Monday, January 08, 2007

forever roasted pork

4 pounds pork shoulder, butt end, boneless (have your butcher bone it for you if you're not sure of your butchering skills)
2 T extra-virgin olive oil, plus more for drizzling
2 medium onions, thinly sliced
1½ t finely chopped fresh sage leaves
gray salt and freshly ground black pepper
about ¼ c fennel spice, recipe follows

bring pork to room temperature by removing it from refrigerator 1 to 2 hours before cooking. preheat the oven to 275°F. heat the olive oil in a large skillet over medium heat until hot. add the onions, cover pan, reduce the heat to medium-low and cook until light brown. be patient, and don't turn up the heat. add the sage and season with salt and pepper. cook until the onions cease throwing off water, about 3 minutes. remove from heat, allow to cool on plate.

open up the pork roast and spread a good amount of the fennel spice and add the onions directly to the middle of the roast. fold the roast back over the onions and tie closed with kitchen string (actually, i used something called food loops. they're silicone, and don't take the crust with them when removed) season well all over with the remaining fennel spice.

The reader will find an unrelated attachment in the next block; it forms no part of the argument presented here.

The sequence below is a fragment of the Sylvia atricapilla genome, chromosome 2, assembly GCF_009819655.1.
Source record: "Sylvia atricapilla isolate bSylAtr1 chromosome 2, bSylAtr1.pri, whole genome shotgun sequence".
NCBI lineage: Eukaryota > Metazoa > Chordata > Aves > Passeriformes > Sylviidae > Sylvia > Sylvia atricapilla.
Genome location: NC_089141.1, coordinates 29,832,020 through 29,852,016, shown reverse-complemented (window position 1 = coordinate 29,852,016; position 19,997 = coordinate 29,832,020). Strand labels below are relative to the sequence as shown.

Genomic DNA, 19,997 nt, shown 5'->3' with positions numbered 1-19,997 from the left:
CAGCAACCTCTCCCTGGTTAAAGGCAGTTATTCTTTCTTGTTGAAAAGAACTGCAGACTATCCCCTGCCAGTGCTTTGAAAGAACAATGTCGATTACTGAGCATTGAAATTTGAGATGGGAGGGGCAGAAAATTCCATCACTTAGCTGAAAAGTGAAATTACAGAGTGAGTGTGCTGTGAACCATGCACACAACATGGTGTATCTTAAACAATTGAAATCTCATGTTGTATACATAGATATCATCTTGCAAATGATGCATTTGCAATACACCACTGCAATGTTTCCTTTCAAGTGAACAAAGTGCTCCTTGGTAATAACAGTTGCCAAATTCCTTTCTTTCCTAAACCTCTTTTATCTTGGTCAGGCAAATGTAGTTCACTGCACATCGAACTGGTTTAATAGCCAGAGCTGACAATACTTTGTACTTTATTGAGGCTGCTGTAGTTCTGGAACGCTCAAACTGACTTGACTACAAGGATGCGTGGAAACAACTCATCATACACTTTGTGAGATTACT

arrange the meat in the roasting pan, drizzle with more olive oil and cook until the meat is very tender, about 8 hours. it is ready when it pulls away easily if picked at with a pair of tongs. it is often easiest to cook the meat overnight, or put it in the oven in the morning and let it cook all day. it does not need to be attended. you'll want to, because it will smell so good you won't be able to keep your face out of it, but it really requires no more work at this point.

fennel spice rub:
1 c fennel seeds
3 T coriander seeds
2 T white peppercorns
3 T kosher salt

put the fennel seeds, coriander seeds, and peppercorns in a heavy pan over medium heat. watch carefully, tossing frequently so the seeds toast evenly. when light brown and fragrant, pour the seeds onto a plate to cool. they must be cool before grinding, or they will gum up the blades if you use a coffee grinder. if you're truly patient though, you could use a mortar and pestle.

pour the seeds into the coffee grinder and add the salt. grind to a fine powder, shaking the grinder occasionally to redistribute the seeds. store in a tightly sealed glass jar in a cool, dry place, or freeze.
yield: about 1¼ cups

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